By Donna Miles
WASHINGTON, Aug. 16, 2006 – Momentum continues to build as 48 U.S. cities -- a number that continues to grow -- prepare to sponsor America Supports You Freedom Walks to commemorate the fifth anniversary of the Sept. 11, 2001, terrorist attacks. The first Freedom Walk, inaugurated Sept. 11, 2005, in Washington, D.C., attracted more than 15,000 participants, including family members who lost loved ones in the attacks.
The walk proved to be so meaningful to those involved that Allison Barber, deputy assistant secretary of defense for public affairs, hopes to make it a nationwide observance. "We knew that it would be a powerful moment when civilians from all walks of life and family members who lost loved ones and (Department of Defense) employees who lost coworkers came together and simply said, 'We won't forget,'" Barber said.
But the synergy that occurred when 15,000 people who began the walk at the Pentagon crash site met up with family members of the victims just leaving a private ceremony at Arlington National Cemetery took even Barber by surprise. "They integrated into this walk, and together they said, 'We will not forget,'" she said. "It was life-changing."
The response to that first Freedom Walk proved to be so strong, particularly among families who called it a healing experience, that Barber recognized the importance of extending its reach. "We knew that we had to share the Freedom Walk with more than Washington, D.C.," Barber said. "And that is why this year, on the fifth anniversary (of the attacks), that the Department of Defense has just thrown open the invitation to fellow Americans" so they can participate, too.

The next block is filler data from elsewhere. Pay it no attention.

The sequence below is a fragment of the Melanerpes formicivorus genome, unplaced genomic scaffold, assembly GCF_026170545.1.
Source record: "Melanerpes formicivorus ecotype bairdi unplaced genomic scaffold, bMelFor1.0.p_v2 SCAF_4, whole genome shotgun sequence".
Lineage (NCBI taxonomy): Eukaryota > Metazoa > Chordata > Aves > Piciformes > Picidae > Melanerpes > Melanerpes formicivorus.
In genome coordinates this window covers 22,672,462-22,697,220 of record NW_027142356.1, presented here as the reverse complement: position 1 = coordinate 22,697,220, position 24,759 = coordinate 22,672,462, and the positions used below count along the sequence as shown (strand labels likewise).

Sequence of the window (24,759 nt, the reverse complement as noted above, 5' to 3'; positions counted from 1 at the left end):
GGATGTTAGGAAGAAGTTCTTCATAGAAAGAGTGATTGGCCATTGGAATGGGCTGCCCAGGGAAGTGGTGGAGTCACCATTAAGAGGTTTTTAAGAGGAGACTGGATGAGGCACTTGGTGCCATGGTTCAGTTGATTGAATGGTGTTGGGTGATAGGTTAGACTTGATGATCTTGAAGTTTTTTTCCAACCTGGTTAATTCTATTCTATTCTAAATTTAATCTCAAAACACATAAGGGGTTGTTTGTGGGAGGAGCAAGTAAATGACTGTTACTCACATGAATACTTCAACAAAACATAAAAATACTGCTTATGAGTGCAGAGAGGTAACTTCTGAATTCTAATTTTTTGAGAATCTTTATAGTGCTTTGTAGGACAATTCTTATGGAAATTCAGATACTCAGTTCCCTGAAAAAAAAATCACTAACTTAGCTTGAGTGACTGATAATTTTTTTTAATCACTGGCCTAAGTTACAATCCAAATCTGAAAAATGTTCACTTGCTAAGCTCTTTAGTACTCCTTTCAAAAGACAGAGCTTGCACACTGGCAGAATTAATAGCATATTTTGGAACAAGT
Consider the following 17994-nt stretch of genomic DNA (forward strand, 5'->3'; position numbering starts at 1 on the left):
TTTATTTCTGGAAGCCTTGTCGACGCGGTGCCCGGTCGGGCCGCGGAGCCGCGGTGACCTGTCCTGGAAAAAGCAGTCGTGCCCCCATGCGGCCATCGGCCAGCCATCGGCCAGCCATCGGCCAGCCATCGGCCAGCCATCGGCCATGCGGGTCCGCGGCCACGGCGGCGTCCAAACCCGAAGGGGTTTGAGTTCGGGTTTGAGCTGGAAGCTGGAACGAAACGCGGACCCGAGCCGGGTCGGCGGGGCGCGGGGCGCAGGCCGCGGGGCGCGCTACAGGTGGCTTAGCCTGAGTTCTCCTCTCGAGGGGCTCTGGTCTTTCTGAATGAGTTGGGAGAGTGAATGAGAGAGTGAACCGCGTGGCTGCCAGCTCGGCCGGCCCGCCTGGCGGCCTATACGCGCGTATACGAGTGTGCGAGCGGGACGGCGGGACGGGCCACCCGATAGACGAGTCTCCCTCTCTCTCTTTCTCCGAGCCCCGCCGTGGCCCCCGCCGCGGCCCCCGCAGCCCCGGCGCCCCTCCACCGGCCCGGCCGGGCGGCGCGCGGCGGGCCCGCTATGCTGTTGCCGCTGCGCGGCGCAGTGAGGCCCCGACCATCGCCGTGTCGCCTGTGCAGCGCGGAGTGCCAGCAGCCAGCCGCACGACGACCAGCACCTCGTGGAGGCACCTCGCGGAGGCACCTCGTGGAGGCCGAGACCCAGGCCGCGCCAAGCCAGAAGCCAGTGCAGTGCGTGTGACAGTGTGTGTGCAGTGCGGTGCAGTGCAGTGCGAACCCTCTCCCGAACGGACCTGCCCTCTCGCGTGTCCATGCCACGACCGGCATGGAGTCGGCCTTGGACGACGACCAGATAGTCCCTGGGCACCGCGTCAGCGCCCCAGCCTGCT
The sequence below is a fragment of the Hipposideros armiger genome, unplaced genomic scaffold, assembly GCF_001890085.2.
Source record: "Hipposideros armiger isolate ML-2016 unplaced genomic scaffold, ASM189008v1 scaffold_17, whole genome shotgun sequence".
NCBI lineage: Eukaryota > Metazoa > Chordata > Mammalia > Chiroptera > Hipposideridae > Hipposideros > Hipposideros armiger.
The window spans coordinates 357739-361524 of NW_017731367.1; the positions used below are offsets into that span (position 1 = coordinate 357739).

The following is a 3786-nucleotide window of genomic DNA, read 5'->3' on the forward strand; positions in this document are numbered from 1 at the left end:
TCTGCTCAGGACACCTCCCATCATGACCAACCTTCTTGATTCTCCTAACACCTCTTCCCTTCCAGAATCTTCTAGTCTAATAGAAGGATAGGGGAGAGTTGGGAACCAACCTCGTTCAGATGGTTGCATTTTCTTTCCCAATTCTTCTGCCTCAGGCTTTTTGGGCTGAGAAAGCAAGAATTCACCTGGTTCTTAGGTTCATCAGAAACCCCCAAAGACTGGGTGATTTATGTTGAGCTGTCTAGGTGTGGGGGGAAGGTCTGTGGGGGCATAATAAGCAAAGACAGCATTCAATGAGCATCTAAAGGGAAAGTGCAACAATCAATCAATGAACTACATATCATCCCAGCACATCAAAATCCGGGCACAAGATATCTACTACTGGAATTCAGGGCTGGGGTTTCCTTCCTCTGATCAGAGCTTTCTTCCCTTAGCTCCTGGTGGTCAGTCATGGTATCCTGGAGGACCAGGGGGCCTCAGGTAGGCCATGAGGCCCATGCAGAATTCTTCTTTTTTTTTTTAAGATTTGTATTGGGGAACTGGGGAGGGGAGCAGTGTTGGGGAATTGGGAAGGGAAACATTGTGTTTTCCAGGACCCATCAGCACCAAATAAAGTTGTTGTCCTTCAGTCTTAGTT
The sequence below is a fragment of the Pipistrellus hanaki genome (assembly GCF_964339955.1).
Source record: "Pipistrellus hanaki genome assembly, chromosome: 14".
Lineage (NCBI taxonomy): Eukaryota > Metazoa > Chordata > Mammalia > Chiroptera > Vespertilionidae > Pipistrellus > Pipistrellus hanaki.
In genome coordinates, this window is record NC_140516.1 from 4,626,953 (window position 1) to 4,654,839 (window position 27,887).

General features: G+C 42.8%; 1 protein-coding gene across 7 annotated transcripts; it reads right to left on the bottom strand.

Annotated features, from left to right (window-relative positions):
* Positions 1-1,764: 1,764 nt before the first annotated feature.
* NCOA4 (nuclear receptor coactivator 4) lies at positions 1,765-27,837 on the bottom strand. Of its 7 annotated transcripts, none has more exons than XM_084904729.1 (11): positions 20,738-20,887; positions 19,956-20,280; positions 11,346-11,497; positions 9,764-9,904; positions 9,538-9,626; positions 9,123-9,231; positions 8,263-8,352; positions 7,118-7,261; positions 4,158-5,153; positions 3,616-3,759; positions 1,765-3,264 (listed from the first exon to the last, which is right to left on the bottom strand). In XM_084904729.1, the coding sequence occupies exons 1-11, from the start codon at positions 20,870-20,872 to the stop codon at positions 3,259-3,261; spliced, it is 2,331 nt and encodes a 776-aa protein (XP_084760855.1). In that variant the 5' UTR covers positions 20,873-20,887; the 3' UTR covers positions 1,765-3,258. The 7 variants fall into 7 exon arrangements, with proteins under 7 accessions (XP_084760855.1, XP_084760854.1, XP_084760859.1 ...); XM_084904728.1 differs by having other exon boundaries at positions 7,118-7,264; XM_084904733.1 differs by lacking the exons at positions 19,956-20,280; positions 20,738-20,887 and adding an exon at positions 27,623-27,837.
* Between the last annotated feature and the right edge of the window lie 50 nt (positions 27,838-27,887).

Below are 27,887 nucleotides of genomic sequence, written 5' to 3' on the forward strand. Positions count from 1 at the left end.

They're responding around the country, with cities, schools, churches, civic organizations, neighborhoods, even individual families in 26 states choosing to conduct their own Freedom Walks. Barber said she expects more events to be announced after schools go back into session and activity picks up within civic groups. "I think we are really starting a new national tradition," she said.
No two Freedom Walks are expected to look the same, Barber said. In Sebring, Ohio, 9-year-old Colton Lockner is organizing a Freedom Walk for the town's nearly 5,000 residents. In Killeen, Texas, the Killeen Independent School District is hosting a Freedom Walk on every one of its 50 campuses, including elementary, middle and high schools, and the local military base, Fort Hood, is sponsoring its own Freedom Walk at a local high school stadium.
Large-scale Freedom Walks are planned in Oklahoma City, Chicago and Washington, D.C., and dozens of other U.S. cities are planning their own Freedom Walks. Regardless of their size -- a small family or a whole city -- or how simple or elaborate they might be, all Freedom Walks will offer a common, unifying activity that brings participants together to reflect and renew their commitment to freedom, Barber said.
The Freedom Walk has no agenda, she emphasized. It's about coming together as a nation to remember those lost during Sept. 11th and to pay respect to veterans past and present who defend the freedoms that fell under attack that day, she said.
"It's that combination of saying 'We won't forget,' and also that we will honor those who have, throughout the history of our country, chosen to defend the freedoms we hold so dear," she said. "The country needs a unifying activity and an opportunity to come together, and that's what the Freedom Walk is." More information about the Freedom Walk is posted on DoD's America Supports You Web site. Barber encourages groups planning Freedom Walks to write to the Web site to share information about their events.